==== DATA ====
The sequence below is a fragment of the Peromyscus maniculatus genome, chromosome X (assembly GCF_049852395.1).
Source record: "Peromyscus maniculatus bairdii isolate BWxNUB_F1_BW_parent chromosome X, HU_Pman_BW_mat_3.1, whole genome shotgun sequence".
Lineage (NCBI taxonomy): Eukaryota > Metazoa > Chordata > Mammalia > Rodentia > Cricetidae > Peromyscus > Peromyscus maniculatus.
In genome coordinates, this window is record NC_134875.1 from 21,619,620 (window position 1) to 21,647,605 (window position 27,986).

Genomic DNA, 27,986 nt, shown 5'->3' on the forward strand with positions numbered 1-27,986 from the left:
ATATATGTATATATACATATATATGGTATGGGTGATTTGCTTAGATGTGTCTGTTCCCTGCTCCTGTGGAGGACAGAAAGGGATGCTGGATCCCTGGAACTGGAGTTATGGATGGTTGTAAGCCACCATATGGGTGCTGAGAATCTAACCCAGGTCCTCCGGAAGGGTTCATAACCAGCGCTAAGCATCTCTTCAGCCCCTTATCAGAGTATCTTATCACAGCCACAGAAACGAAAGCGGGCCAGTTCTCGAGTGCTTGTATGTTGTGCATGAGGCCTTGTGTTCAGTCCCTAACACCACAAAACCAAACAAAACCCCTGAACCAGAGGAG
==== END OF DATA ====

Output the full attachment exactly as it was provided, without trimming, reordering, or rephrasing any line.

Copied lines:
The sequence below is a fragment of the Peromyscus maniculatus genome, chromosome X (assembly GCF_049852395.1).
Source record: "Peromyscus maniculatus bairdii isolate BWxNUB_F1_BW_parent chromosome X, HU_Pman_BW_mat_3.1, whole genome shotgun sequence".
Lineage (NCBI taxonomy): Eukaryota > Metazoa > Chordata > Mammalia > Rodentia > Cricetidae > Peromyscus > Peromyscus maniculatus.
In genome coordinates, this window is record NC_134875.1 from 21,619,620 (window position 1) to 21,647,605 (window position 27,986).

Genomic DNA, 27,986 nt, shown 5'->3' on the forward strand with positions numbered 1-27,986 from the left:
ATATATGTATATATACATATATATGGTATGGGTGATTTGCTTAGATGTGTCTGTTCCCTGCTCCTGTGGAGGACAGAAAGGGATGCTGGATCCCTGGAACTGGAGTTATGGATGGTTGTAAGCCACCATATGGGTGCTGAGAATCTAACCCAGGTCCTCCGGAAGGGTTCATAACCAGCGCTAAGCATCTCTTCAGCCCCTTATCAGAGTATCTTATCACAGCCACAGAAACGAAAGCGGGCCAGTTCTCGAGTGCTTGTATGTTGTGCATGAGGCCTTGTGTTCAGTCCCTAACACCACAAAACCAAACAAAACCCCTGAACCAGAGGAG